Museums, monuments, and embassies decorate the District of Columbia that, with its Greek-Roman columns and pilasters, attracts the curiosity of its tourists and demand the respect of its visitors. As a father who hugs his children, Washington DC welcomed us with that humidity that characterizes it. Thirty Latino students from all over the country united to learn together, laugh together, live together, explore together, and discover together. The first week was full with panels, workshops, and preparation seminars. I learned from how to use utensils properly in a gala event, to how to write properly for Congress. Always surrounded by prepared people ready and willing to help us. I felt as part of a new family, the CHCI family.
Museos, monumentos y embajadas decoran el Distrito de Columbia, que, con sus columnas y capiteles grecorromanos, atrae la curiosidad de los turistas y exige el respeto de los viajantes. Como el padre que abraza a sus hijos, Washington DC nos dio la bienvenida con ese calor húmedo que lo caracteriza. Treinta estudiantes Latinos de todos los rincones del país reunidos para aprender juntos, reír juntos, vivir juntos, explorar juntos y descubrir juntos. La primer semana estuvo llena de paneles, talleres y módulos de preparación. Aprendí desde como usar los cubiertos en cenas de gala, hasta como escribir apropiadamente para el Congreso. Siempre acompañados con gente preparada y contenta de ayudarnos. Me sentí miembro de una nueva familia, la familia CHCI.
When a person is a leader of a community he or she must remember that there are other groups or people that want to solve their own problems. Attempting to solve the problems in the Latino communities by establishing cultural and English learning programs at schools would definitely help the Hispanic communities, but it can alienate the other communities. For instance, if many different programs that are aimed at increasing Latino English speaking skills were enacted at schools, other people might become angry because their tax dollars are contributing towards something that they feel doesn’t benefit them. Thus, our task at the Tri-caucus Youth Summit this past Friday was to build coalitions among several groups in a similar situation in a fictional town. In my opinion, I believe that enacting several non-profit programs that help naturalize eligible immigrants (the Latino and Asian communities) and programs that help register people to vote (from Latino, Asian, and Black communities) would greatly benefit everybody. In addition, having a candidate that represent all minorities, and not just one specific type of minority, would be a great way to bring everyone together. Having candidates that just worry about their own community maintains a division between other groups.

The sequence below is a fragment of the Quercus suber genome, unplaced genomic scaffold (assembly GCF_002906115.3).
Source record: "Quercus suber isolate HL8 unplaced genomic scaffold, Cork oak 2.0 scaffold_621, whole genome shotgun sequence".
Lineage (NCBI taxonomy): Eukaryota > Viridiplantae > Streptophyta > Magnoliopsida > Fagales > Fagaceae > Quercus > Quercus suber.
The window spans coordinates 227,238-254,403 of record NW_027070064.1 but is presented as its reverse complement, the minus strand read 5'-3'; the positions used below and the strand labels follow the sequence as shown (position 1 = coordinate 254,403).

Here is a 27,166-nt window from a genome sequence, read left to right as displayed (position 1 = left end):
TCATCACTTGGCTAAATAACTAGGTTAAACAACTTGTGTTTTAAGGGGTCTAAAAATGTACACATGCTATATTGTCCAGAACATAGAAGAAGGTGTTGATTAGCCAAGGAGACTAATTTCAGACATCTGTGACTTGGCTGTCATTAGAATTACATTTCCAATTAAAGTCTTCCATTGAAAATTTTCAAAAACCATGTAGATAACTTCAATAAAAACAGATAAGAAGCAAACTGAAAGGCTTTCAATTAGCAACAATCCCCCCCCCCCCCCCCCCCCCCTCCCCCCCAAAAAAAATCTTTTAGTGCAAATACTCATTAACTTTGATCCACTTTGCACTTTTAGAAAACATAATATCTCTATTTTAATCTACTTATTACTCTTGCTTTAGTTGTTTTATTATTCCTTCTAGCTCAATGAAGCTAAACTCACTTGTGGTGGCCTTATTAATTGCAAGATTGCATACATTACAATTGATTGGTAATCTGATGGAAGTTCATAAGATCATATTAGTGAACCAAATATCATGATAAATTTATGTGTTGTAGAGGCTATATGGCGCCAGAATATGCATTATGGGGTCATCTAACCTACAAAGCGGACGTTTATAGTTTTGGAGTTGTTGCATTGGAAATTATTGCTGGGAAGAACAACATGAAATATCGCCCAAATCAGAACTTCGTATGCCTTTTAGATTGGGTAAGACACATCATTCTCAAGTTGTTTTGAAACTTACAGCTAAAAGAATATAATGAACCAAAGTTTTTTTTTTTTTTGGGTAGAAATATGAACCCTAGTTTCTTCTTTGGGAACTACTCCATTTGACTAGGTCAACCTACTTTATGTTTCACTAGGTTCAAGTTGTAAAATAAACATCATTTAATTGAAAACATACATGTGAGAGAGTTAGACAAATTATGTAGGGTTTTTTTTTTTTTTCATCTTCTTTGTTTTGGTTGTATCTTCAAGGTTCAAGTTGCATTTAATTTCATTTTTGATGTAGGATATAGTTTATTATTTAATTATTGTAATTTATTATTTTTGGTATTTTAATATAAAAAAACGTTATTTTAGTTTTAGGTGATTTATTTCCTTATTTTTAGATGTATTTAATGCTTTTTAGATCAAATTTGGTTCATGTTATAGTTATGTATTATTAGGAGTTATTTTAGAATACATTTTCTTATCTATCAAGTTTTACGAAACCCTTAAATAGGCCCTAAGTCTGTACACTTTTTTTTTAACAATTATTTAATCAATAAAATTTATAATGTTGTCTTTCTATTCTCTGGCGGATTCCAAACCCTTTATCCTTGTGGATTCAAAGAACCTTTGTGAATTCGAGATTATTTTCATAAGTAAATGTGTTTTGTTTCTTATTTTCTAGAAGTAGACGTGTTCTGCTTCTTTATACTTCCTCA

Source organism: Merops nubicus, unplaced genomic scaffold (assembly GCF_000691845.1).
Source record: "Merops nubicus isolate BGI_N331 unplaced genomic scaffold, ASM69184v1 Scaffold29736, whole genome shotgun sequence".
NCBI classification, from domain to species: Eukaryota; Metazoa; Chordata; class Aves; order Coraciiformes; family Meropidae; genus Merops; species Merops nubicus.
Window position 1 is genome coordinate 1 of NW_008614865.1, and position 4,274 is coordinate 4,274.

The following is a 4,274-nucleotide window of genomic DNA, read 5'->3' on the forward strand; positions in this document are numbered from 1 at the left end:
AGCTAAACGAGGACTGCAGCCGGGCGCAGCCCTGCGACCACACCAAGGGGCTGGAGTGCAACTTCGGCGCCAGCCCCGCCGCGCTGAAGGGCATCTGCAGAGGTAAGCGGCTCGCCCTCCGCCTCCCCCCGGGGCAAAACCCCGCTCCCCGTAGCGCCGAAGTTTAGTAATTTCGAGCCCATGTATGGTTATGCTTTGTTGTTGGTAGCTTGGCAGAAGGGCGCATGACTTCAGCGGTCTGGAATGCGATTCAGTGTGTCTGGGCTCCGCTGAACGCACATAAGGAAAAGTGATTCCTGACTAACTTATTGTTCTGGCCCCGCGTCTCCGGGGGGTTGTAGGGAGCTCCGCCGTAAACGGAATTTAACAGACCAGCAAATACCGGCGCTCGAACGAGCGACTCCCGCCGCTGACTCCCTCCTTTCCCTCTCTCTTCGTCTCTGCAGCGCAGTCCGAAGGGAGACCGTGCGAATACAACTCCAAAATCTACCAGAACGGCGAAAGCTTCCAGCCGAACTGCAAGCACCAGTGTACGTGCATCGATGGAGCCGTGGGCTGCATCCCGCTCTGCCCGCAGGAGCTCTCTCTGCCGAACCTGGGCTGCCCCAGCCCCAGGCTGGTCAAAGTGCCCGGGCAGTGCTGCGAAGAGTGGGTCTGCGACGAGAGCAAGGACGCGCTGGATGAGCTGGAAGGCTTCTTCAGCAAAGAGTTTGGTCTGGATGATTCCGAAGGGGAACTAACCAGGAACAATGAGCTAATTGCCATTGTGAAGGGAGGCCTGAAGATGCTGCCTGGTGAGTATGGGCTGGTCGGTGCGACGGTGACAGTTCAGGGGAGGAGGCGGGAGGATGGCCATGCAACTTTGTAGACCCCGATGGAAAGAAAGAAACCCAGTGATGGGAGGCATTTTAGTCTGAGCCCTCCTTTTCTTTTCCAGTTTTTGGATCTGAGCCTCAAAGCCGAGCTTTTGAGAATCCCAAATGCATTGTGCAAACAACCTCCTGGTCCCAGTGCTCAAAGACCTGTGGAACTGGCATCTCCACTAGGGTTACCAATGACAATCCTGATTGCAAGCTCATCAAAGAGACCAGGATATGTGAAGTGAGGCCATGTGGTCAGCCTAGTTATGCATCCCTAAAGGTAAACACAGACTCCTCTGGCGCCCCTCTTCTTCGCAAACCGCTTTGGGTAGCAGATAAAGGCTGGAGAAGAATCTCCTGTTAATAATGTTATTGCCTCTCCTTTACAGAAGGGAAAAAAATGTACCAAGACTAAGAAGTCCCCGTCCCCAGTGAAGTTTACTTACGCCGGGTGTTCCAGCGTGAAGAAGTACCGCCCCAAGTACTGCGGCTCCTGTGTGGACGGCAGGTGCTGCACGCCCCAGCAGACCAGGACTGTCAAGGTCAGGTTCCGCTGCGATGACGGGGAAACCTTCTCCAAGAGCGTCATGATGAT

Giving back to the community through various projects are some of the most important things that I have ever done. Giving back does not only benefit the person that the organization a person is working with seeks to help, but it also benefits the volunteers. I believe that the community service experience can expand a person’s mind. It adds knowledge. For instance, how can a person, such as a politician, advocate for or against benefits that help low-income households without ever volunteering at a soup-kitchen, homeless shelter, or even at habitat for humanity? A strong leader will know, from experience, what it’s like at ground zero. Next, volunteering for an organization will encourage many others to volunteer as well, especially those who needed the help in the first place. I know this, because I come from a low income family that needed help when I was younger. I am very thankful to the organizations that helped my family growing up. I always feel an indescribable feeling every time I volunteer for a charitable organization, because I know that I am helping someone the same way that others helped me.
Last Friday, July 2nd, we all went to help Habitat for Humanity at a build site. Honestly, it was a very rewarding feeling because I knew that I was doing something special for people that I might never meet. During the course of the day I realize that I was not a construction type and I gained more respect for people that choose to work in the field of building. I would tell young Latinos that they should give back to their communities because life is a big circle. Sometimes you are on top and there might be times when you are at the bottom. This can mean economically, emotionally, etc. As future leaders, they have to invest in their communities so it can flourish and become beautiful. If not the cycle will continue and there will be no positivity.